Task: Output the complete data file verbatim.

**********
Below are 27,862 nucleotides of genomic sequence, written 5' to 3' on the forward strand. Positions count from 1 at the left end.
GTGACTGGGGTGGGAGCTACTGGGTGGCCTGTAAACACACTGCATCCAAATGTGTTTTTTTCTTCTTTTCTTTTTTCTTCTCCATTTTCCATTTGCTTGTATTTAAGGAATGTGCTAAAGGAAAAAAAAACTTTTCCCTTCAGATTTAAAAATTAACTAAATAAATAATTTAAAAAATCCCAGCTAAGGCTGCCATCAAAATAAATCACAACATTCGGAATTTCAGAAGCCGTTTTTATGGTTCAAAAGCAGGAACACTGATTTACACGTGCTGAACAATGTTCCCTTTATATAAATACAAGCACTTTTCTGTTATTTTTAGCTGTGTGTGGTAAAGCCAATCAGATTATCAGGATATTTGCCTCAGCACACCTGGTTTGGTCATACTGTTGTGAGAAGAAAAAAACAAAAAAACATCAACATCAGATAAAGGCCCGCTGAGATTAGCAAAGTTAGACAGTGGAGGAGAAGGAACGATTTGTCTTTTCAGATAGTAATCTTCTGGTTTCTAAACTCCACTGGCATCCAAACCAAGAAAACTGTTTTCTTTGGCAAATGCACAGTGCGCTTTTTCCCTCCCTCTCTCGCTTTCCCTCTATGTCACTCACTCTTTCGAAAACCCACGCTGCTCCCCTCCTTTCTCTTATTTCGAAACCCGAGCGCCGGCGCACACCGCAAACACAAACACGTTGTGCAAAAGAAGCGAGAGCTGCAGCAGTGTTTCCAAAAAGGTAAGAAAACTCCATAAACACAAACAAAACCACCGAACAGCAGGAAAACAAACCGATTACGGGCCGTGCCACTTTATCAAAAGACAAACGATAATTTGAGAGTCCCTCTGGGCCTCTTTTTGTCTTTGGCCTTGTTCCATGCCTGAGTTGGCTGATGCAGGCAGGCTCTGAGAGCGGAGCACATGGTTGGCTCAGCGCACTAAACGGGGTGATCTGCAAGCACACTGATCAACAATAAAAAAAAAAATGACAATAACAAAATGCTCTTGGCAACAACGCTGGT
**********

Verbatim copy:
Below are 27,862 nucleotides of genomic sequence, written 5' to 3' on the forward strand. Positions count from 1 at the left end.
GTGACTGGGGTGGGAGCTACTGGGTGGCCTGTAAACACACTGCATCCAAATGTGTTTTTTTCTTCTTTTCTTTTTTCTTCTCCATTTTCCATTTGCTTGTATTTAAGGAATGTGCTAAAGGAAAAAAAAACTTTTCCCTTCAGATTTAAAAATTAACTAAATAAATAATTTAAAAAATCCCAGCTAAGGCTGCCATCAAAATAAATCACAACATTCGGAATTTCAGAAGCCGTTTTTATGGTTCAAAAGCAGGAACACTGATTTACACGTGCTGAACAATGTTCCCTTTATATAAATACAAGCACTTTTCTGTTATTTTTAGCTGTGTGTGGTAAAGCCAATCAGATTATCAGGATATTTGCCTCAGCACACCTGGTTTGGTCATACTGTTGTGAGAAGAAAAAAACAAAAAAACATCAACATCAGATAAAGGCCCGCTGAGATTAGCAAAGTTAGACAGTGGAGGAGAAGGAACGATTTGTCTTTTCAGATAGTAATCTTCTGGTTTCTAAACTCCACTGGCATCCAAACCAAGAAAACTGTTTTCTTTGGCAAATGCACAGTGCGCTTTTTCCCTCCCTCTCTCGCTTTCCCTCTATGTCACTCACTCTTTCGAAAACCCACGCTGCTCCCCTCCTTTCTCTTATTTCGAAACCCGAGCGCCGGCGCACACCGCAAACACAAACACGTTGTGCAAAAGAAGCGAGAGCTGCAGCAGTGTTTCCAAAAAGGTAAGAAAACTCCATAAACACAAACAAAACCACCGAACAGCAGGAAAACAAACCGATTACGGGCCGTGCCACTTTATCAAAAGACAAACGATAATTTGAGAGTCCCTCTGGGCCTCTTTTTGTCTTTGGCCTTGTTCCATGCCTGAGTTGGCTGATGCAGGCAGGCTCTGAGAGCGGAGCACATGGTTGGCTCAGCGCACTAAACGGGGTGATCTGCAAGCACACTGATCAACAATAAAAAAAAAAATGACAATAACAAAATGCTCTTGGCAACAACGCTGGT